In most scholarship pertaining to contemporary art criticism the use of the words beauty and quality have become taboo as it is assumed that they connote a level of connoisseurship which is not accessible to the average person and, thus these terms are considered elitist. The fact that they spring immediately to this critic’s mind upon viewing Friedlich’s work would be considered by many a value judgment, yet I have heard these same words emerge from many an unschooled lip in reference to his work. The understanding and acceptance of such work is quite rare as Friedlich’s language is not a common one in jewelry, but then again, Friedlich is not common. He has taken an aesthetic code, one often exemplified within nature, and brought it into a realm where it has not generally been thought applicable.
When queried as to what it is that particularly compels him about nature one finds that Friedlich’s reaction cannot be concisely, verbally articulated. It is clear that Friedlich’s work takes as its reference point an emotional, personal reaction; it has to do with a feeling which one experiences in the presence of any significant creation. But when this feeling is experienced in nature it is often connected with and furthered by the mystery inherent in that encounter. Friedlich utilizes the feelings which he experiences and translates them into his own visual articulation, processed through the various machinations of his distinct creative spirit.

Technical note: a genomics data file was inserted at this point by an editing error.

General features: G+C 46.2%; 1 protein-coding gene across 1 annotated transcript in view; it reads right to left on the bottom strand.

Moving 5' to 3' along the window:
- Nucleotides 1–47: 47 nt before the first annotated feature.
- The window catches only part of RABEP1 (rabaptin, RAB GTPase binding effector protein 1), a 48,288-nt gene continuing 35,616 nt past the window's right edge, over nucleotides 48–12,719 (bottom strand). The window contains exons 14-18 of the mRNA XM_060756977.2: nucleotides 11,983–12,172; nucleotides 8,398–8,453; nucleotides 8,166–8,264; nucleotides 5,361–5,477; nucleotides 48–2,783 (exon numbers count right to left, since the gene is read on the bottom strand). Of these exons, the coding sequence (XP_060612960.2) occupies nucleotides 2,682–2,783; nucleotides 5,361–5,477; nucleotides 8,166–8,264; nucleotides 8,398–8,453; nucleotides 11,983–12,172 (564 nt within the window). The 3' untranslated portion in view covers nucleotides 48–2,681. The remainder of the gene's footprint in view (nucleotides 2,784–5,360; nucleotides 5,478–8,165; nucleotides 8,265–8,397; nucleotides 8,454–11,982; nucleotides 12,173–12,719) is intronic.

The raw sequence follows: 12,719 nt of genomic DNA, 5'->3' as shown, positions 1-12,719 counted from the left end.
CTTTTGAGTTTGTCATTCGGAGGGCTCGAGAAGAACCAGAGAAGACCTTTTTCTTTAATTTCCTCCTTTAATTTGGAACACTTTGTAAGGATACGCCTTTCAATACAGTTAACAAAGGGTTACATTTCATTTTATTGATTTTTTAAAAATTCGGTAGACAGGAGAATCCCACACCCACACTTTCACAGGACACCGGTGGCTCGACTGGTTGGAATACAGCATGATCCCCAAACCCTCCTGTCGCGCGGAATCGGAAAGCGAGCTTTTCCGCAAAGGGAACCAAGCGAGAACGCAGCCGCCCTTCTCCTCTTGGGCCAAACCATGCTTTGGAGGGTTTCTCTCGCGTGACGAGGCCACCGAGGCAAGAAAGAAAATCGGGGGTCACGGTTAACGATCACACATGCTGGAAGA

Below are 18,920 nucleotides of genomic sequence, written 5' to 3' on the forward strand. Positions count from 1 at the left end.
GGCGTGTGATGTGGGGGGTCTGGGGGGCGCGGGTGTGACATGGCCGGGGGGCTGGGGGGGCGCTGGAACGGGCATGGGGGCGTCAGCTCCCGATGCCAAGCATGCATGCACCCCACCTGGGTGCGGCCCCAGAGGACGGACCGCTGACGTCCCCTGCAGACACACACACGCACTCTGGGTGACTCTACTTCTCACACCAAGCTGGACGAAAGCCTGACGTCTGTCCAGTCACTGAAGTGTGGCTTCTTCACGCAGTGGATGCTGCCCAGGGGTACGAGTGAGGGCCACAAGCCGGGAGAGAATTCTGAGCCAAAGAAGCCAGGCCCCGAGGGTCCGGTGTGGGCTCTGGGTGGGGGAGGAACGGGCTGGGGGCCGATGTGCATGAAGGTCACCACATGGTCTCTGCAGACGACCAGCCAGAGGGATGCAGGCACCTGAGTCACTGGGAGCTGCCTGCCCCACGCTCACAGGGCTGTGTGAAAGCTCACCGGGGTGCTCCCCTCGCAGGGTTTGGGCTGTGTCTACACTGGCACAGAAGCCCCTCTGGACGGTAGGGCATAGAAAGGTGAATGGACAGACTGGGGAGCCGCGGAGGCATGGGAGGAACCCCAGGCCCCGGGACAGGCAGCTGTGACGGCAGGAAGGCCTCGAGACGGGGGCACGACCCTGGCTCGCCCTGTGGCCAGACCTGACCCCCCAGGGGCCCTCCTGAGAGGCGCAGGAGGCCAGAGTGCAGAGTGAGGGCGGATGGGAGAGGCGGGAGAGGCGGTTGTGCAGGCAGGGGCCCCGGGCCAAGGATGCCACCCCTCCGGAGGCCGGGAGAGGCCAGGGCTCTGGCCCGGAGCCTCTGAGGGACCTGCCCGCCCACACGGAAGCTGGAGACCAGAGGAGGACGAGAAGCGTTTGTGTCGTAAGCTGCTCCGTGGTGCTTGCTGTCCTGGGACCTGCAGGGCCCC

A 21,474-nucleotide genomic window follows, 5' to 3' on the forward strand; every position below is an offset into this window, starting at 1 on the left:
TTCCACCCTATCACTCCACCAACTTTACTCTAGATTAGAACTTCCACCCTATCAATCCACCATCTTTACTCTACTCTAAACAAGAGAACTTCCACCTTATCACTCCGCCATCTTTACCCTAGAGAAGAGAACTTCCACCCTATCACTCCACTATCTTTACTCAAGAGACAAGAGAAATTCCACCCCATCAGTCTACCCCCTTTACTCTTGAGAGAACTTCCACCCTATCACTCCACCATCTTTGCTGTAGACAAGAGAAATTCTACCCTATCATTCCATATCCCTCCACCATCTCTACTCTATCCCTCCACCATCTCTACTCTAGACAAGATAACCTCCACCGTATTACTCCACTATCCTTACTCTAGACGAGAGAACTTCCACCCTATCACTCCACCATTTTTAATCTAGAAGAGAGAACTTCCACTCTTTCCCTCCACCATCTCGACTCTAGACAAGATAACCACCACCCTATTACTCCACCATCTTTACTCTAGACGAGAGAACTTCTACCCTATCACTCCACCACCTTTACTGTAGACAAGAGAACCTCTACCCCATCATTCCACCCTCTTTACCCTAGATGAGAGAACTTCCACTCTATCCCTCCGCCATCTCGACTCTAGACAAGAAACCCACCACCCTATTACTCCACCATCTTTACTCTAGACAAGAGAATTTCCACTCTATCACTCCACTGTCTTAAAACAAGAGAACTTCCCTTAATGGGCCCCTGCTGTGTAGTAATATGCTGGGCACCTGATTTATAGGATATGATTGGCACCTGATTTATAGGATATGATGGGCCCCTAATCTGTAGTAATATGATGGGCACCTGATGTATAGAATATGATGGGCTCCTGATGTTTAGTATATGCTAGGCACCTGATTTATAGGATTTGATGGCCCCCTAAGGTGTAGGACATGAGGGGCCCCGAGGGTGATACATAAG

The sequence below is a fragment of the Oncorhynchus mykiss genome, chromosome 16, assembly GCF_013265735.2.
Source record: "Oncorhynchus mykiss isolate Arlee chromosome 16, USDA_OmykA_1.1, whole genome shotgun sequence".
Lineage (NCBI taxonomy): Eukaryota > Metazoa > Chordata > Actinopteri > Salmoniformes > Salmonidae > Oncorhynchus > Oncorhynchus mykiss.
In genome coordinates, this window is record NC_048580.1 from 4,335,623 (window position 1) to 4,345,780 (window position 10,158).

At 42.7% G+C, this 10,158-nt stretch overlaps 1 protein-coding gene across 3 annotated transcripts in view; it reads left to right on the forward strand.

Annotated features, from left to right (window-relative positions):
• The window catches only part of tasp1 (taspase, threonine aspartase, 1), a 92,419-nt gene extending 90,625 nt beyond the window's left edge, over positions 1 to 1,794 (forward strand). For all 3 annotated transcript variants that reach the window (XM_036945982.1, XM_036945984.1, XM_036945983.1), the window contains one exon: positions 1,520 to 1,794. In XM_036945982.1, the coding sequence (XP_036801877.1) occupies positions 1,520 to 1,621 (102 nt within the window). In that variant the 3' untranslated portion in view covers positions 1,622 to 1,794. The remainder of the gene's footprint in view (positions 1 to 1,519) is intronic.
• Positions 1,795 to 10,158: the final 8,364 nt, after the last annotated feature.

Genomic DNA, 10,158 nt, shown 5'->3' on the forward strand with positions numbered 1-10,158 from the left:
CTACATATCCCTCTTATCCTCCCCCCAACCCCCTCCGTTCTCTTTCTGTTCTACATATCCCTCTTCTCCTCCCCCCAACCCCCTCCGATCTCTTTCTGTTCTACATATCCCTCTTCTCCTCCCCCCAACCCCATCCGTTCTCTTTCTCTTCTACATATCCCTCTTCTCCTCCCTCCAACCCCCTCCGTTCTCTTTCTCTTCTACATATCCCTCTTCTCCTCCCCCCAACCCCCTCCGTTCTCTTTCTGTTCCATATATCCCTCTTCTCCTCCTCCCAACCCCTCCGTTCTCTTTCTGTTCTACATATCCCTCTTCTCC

In the artist’s own terms: “These pieces are studies in contrast. They are rough and smooth, geometric and organic, precious and non precious, positive and negative. The forms are monumental but the scale is intimate and appropriate for the human body.” Upon inspection of the world around us one can see such “studies” abounding everywhere within nature. For example, in 1985 Friedlich was profoundly moved and inspired by a trip which he took to Arizona. He found himself enthralled with some of nature’s most breathtaking vistas and monumental creations. In particular, he was intrigued by the effects of time and the forces of the elements which had enriched and articulated each natural form’s particular material structure and composition. Two different series of work emerged from his travels in the Southwest: the Interference Series and the Erosion Series. Within these pieces he interprets the effects which the elements have upon nature’s creations by cutting, sandblasting and carving the surfaces of his chosen material, generally slate or other stones.